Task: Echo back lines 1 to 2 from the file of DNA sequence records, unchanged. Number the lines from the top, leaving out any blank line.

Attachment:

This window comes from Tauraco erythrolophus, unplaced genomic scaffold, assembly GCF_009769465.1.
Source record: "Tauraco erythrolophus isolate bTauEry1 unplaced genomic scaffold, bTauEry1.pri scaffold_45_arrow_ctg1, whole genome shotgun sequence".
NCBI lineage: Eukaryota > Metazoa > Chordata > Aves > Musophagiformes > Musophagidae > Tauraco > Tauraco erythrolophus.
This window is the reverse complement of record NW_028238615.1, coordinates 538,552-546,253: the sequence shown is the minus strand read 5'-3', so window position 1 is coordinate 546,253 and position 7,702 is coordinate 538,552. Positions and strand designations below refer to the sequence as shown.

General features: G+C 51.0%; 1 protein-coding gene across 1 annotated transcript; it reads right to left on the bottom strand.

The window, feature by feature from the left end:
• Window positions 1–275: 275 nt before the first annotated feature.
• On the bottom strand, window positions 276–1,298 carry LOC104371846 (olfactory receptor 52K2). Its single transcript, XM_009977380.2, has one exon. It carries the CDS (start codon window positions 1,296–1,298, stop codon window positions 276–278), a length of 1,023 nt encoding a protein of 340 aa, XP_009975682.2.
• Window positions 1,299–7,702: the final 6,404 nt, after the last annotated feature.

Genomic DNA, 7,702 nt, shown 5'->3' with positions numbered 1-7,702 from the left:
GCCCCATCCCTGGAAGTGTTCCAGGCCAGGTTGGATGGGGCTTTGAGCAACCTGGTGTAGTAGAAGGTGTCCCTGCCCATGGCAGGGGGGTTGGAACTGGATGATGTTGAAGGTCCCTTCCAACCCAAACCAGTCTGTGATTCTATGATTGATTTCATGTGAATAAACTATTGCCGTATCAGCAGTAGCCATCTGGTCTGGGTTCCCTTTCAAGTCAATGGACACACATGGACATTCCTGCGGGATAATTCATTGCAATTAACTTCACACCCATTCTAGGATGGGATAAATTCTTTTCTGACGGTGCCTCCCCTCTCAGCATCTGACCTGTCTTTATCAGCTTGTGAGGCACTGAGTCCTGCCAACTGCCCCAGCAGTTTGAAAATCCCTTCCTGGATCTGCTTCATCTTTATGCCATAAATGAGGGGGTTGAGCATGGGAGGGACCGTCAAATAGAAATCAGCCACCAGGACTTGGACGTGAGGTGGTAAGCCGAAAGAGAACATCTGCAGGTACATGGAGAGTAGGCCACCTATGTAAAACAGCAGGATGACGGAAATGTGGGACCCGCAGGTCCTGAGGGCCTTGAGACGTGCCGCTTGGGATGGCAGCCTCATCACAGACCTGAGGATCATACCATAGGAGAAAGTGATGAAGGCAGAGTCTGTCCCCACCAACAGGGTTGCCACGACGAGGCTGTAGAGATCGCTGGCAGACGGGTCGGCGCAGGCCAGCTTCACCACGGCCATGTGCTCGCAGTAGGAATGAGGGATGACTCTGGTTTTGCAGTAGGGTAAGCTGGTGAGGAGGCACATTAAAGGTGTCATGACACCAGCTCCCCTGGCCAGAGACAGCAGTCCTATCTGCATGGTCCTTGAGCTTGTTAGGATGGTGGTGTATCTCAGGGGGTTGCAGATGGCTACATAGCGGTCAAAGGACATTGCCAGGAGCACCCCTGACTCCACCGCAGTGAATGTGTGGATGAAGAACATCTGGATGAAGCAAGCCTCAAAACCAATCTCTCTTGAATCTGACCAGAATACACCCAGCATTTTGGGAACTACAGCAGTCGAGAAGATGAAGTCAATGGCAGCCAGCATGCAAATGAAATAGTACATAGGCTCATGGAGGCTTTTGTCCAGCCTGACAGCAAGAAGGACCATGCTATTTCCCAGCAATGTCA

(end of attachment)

This window comes from Tauraco erythrolophus, unplaced genomic scaffold, assembly GCF_009769465.1.
Source record: "Tauraco erythrolophus isolate bTauEry1 unplaced genomic scaffold, bTauEry1.pri scaffold_45_arrow_ctg1, whole genome shotgun sequence".